Something glowing on...
- Published on Thursday, 25 September 2014 16:19
After twenty-five years of hell, birds living in the Chernobyl Exclusion Zone show the scars of their suffering. Hideous cataracts, tumors, and dramatically shortened lifespans are all too common. Many species that once lived in the area have experienced dramatic declines or vanished entirely. Yet, some populations have endured and a few have even managed to thrive. Surprised by this, a team of biologists has braved the zone to study these survivors and discovered something remarkable: they have evolved radiation resistance. Read on in my article in The Economist.
Reprogramming the enemy
- Published on Monday, 15 September 2014 16:12
The bacterium E. coli makes a lot of people violently ill but, like something out of a science-fiction film, a team of scientists have just reprogrammed a batch of this nasty bacterium to do their bidding. More specifically they reprogrammed E. coli to sense another harmful species of bacterium that readily forms impenetrable biofilms and causes infections in hospital patients that are almost impossible to treat. They tested their reprogrammed bacteria out in the lab and made a number of fascinating discoveries. Read on in my article in The Economist.
Better with beer
- Published on Friday, 05 September 2014 16:06
Lots of studies have shown an association between substances that form when meats are cooked at very high temperatures on a grill and a high incidence of colorectal cancer. Beer, wine and tea have all shown some ability to destroy carcinogens like these and reduce the harm that they can cause, but little has been known about how different sorts of beer marinades on meats might affect the formation of these nasty substances in the first place. Curious, a team of researchers went about the arduous task of grilling samples of pork marinated for four hours in various sorts of beers. It is a tough life being a scientist sometimes... Read on in my article in The Economist.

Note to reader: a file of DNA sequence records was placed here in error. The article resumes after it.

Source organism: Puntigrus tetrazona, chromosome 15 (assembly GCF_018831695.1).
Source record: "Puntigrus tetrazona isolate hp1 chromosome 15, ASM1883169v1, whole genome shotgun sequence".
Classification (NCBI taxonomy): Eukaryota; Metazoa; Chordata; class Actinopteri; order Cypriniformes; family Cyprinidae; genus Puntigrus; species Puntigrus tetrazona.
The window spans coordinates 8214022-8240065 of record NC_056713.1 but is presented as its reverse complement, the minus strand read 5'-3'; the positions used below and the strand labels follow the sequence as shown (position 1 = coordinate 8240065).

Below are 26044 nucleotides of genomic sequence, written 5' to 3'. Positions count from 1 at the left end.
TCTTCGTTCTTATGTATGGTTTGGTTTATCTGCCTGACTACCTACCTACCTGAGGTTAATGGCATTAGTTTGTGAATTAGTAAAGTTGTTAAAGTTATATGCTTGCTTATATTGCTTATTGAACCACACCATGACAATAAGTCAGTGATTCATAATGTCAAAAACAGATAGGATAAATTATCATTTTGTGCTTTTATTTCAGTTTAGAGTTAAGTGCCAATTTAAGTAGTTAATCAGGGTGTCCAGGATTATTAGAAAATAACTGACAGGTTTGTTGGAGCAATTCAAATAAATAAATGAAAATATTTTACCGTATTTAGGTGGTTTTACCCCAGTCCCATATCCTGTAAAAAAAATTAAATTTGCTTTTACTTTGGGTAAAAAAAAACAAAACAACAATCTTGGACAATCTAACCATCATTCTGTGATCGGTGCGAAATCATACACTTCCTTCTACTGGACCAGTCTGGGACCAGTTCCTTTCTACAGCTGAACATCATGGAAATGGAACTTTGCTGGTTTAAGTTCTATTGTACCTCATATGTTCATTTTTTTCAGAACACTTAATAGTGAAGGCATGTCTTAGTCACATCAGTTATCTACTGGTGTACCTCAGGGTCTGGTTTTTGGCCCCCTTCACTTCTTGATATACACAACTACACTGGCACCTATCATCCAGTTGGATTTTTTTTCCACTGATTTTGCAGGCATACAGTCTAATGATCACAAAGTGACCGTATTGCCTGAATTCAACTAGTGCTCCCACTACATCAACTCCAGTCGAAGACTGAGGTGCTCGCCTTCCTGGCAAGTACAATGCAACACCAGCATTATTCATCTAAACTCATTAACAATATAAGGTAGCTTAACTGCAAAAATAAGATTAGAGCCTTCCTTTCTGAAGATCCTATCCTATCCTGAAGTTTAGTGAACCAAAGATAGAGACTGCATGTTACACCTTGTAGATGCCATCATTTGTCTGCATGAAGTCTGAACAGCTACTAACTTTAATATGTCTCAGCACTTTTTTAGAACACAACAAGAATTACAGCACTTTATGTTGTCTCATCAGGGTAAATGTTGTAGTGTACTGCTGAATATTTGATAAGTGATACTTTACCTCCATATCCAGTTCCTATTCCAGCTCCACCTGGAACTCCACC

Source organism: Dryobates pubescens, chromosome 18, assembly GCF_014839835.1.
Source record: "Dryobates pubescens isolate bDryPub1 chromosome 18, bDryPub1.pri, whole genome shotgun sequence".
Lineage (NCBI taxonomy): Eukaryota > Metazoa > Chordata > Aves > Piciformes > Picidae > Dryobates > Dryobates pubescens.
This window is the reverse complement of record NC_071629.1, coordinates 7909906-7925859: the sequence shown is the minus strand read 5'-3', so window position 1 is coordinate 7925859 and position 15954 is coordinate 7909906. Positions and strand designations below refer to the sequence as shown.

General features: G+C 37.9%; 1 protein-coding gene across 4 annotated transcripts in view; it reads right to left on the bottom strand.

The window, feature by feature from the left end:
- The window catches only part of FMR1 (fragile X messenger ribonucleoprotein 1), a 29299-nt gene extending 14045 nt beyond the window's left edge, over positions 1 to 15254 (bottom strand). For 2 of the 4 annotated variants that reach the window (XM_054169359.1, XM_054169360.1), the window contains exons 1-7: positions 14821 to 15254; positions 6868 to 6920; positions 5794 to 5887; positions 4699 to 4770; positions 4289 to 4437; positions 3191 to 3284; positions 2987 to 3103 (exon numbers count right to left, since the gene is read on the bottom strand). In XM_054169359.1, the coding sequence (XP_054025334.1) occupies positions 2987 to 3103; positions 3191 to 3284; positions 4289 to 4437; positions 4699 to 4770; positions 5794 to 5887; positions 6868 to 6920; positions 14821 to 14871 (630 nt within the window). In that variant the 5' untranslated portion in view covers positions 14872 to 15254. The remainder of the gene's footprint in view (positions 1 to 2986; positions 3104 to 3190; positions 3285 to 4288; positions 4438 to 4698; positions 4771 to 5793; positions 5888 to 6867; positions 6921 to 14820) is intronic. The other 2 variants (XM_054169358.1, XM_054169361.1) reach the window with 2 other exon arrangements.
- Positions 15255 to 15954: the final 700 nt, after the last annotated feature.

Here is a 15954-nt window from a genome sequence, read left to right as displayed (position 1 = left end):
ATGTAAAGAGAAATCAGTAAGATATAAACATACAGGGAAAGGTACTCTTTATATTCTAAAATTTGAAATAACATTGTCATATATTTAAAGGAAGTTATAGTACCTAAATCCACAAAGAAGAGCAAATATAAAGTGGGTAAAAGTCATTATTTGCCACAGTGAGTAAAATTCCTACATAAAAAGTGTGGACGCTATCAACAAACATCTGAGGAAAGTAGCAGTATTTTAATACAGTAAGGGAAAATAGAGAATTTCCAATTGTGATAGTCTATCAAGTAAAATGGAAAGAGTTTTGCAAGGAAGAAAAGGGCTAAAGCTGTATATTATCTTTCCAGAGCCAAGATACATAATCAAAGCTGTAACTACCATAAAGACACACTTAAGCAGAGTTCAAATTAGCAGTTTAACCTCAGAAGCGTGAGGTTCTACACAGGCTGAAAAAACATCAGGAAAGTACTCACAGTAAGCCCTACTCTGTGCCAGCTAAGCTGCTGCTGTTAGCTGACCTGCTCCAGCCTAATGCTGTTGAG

Image courtesy of Oddjob.
Caffeinated golden bullet
- Published on Monday, 25 August 2014 15:07
Gold is precious for a reason. When worked in the hands of a master artisan it can be shaped into a thing of splendour. This, along with the metal’s relative rarity, has been behind its value for centuries. The coffee bean is not much different. When grown properly and prepared by an expert, the result is divine. Beyond this, the two would seem to have nothing in common but chemists are rapidly proving otherwise. Gold and caffeine both have the potential to attack cancer cells and a new report in Inorganic Chemistry is demonstrating that when these two materials are merged they can pack a particularly effective punch.
Stopping the spread of cancer
- Published on Tuesday, 05 August 2014 14:44